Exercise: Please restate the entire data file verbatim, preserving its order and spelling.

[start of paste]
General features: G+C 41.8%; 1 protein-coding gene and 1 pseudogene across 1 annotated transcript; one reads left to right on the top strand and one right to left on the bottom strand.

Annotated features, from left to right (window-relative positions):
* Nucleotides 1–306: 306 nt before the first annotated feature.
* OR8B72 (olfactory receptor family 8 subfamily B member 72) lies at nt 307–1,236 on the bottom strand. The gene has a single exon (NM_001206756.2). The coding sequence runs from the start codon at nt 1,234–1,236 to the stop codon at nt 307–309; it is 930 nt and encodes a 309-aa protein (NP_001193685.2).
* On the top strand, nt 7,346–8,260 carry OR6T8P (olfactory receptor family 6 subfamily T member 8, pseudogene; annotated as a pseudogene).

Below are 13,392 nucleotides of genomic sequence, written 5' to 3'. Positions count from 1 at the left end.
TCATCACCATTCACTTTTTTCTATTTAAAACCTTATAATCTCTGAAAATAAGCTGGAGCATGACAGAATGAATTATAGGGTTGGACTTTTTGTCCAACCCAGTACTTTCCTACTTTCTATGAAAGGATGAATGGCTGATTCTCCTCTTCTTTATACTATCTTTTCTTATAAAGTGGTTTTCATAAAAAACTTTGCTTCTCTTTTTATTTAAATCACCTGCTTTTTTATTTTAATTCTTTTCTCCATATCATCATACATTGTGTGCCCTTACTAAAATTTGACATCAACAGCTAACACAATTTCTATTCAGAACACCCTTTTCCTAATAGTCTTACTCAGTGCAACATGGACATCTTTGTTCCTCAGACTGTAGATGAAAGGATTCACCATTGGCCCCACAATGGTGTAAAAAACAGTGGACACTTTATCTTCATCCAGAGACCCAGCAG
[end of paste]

General features: G+C 41.8%; 1 protein-coding gene and 1 pseudogene across 1 annotated transcript; one reads left to right on the top strand and one right to left on the bottom strand.

Annotated features, from left to right (window-relative positions):
* Nucleotides 1–306: 306 nt before the first annotated feature.
* OR8B72 (olfactory receptor family 8 subfamily B member 72) lies at nt 307–1,236 on the bottom strand. The gene has a single exon (NM_001206756.2). The coding sequence runs from the start codon at nt 1,234–1,236 to the stop codon at nt 307–309; it is 930 nt and encodes a 309-aa protein (NP_001193685.2).
* On the top strand, nt 7,346–8,260 carry OR6T8P (olfactory receptor family 6 subfamily T member 8, pseudogene; annotated as a pseudogene).

Below are 13,392 nucleotides of genomic sequence, written 5' to 3'. Positions count from 1 at the left end.
TCATCACCATTCACTTTTTTCTATTTAAAACCTTATAATCTCTGAAAATAAGCTGGAGCATGACAGAATGAATTATAGGGTTGGACTTTTTGTCCAACCCAGTACTTTCCTACTTTCTATGAAAGGATGAATGGCTGATTCTCCTCTTCTTTATACTATCTTTTCTTATAAAGTGGTTTTCATAAAAAACTTTGCTTCTCTTTTTATTTAAATCACCTGCTTTTTTATTTTAATTCTTTTCTCCATATCATCATACATTGTGTGCCCTTACTAAAATTTGACATCAACAGCTAACACAATTTCTATTCAGAACACCCTTTTCCTAATAGTCTTACTCAGTGCAACATGGACATCTTTGTTCCTCAGACTGTAGATGAAAGGATTCACCATTGGCCCCACAATGGTGTAAAAAACAGTGGACACTTTATCTTCATCCAGAGACCCAGCAG